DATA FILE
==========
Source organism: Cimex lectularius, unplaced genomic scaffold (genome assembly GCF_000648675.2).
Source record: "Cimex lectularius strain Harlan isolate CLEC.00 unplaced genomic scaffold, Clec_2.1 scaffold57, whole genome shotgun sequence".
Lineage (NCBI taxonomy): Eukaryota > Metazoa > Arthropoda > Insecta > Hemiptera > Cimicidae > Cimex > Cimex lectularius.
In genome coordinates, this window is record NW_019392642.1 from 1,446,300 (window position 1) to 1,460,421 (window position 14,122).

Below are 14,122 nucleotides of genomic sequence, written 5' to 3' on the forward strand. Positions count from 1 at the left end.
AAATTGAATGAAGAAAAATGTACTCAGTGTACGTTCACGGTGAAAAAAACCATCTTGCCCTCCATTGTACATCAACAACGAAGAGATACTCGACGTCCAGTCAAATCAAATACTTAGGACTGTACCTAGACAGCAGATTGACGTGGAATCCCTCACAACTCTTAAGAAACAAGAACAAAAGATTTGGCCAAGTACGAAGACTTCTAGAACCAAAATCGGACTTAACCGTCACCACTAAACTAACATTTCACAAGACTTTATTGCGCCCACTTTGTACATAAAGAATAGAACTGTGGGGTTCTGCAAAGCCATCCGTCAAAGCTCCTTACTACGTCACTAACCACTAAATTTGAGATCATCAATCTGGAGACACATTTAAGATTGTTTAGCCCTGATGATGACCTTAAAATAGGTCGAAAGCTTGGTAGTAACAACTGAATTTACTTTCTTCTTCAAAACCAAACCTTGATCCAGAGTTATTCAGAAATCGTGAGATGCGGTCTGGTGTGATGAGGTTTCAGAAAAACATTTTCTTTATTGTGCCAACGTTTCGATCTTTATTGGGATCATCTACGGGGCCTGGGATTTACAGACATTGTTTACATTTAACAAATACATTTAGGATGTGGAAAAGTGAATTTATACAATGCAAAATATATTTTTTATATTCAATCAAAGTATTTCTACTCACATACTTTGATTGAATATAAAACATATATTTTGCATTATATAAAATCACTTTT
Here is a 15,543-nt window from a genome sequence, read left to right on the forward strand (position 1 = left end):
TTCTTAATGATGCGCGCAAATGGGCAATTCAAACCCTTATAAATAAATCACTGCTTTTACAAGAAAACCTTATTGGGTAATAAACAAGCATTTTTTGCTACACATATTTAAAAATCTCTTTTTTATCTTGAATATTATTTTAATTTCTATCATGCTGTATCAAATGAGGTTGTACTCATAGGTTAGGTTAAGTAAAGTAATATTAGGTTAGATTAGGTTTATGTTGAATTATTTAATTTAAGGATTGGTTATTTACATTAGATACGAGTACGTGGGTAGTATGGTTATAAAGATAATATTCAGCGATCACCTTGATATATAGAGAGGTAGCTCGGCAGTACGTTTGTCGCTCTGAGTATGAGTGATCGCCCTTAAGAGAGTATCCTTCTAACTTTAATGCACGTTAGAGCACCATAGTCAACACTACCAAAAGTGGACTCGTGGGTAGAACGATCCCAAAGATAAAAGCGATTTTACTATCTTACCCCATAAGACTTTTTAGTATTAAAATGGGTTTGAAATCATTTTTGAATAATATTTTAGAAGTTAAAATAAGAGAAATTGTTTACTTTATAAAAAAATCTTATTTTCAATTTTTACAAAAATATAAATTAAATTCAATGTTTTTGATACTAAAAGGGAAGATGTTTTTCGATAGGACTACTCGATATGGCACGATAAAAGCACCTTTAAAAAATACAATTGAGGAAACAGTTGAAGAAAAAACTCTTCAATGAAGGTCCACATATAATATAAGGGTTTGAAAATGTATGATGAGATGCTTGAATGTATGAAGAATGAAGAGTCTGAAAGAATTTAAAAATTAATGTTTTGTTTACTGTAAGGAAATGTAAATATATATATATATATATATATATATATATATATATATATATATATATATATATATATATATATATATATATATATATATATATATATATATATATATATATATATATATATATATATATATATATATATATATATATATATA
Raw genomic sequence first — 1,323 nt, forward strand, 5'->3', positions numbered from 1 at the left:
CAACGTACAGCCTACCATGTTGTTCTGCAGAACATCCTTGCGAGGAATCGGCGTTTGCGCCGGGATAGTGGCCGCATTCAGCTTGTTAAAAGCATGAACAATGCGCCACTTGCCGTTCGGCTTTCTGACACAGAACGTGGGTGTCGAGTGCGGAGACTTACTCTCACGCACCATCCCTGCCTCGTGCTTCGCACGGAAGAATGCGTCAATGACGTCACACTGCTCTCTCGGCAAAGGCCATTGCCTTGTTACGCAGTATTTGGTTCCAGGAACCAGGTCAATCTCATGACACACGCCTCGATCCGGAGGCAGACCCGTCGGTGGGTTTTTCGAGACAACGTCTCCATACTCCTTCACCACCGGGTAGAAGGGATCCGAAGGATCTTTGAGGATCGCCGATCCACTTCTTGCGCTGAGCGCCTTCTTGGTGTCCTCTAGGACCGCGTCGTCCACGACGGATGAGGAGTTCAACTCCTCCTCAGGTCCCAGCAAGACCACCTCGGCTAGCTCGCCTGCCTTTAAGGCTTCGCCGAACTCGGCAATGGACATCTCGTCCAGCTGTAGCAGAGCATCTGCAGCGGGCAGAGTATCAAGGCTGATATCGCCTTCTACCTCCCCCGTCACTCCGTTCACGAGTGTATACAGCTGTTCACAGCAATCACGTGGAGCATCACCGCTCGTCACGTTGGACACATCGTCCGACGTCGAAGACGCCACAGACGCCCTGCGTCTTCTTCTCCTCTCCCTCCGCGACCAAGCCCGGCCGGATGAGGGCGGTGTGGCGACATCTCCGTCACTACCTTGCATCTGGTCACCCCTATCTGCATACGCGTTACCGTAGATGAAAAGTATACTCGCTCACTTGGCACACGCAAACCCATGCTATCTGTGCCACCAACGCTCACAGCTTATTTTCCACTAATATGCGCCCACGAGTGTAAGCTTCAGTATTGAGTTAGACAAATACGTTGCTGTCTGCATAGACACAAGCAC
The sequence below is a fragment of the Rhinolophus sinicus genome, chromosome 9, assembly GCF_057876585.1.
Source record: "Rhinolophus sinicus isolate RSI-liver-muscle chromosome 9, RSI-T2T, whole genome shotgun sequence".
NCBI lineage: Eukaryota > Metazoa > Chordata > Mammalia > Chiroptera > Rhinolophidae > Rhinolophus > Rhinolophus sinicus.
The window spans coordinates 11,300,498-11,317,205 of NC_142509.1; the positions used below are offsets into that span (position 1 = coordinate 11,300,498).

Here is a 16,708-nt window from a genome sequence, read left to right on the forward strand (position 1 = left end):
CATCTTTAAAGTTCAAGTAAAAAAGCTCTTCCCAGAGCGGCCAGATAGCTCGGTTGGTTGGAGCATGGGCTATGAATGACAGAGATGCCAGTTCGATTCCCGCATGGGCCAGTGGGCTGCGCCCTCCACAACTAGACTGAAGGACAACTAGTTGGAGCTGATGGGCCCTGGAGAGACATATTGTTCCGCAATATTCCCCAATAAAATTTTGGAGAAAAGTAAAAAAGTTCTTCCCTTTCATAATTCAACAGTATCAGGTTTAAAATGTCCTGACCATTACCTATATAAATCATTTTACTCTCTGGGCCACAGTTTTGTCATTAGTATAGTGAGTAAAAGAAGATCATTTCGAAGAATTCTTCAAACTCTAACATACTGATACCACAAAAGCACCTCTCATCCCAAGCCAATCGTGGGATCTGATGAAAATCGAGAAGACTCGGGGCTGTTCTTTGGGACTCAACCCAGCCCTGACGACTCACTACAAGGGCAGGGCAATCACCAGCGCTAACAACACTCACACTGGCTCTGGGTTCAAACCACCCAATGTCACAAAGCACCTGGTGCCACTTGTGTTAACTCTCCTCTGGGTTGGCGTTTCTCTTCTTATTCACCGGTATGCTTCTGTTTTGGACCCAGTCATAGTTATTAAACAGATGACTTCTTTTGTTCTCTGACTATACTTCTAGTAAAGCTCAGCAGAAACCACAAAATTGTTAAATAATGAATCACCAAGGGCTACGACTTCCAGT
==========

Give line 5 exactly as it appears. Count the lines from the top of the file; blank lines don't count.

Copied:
Below are 14,122 nucleotides of genomic sequence, written 5' to 3' on the forward strand. Positions count from 1 at the left end.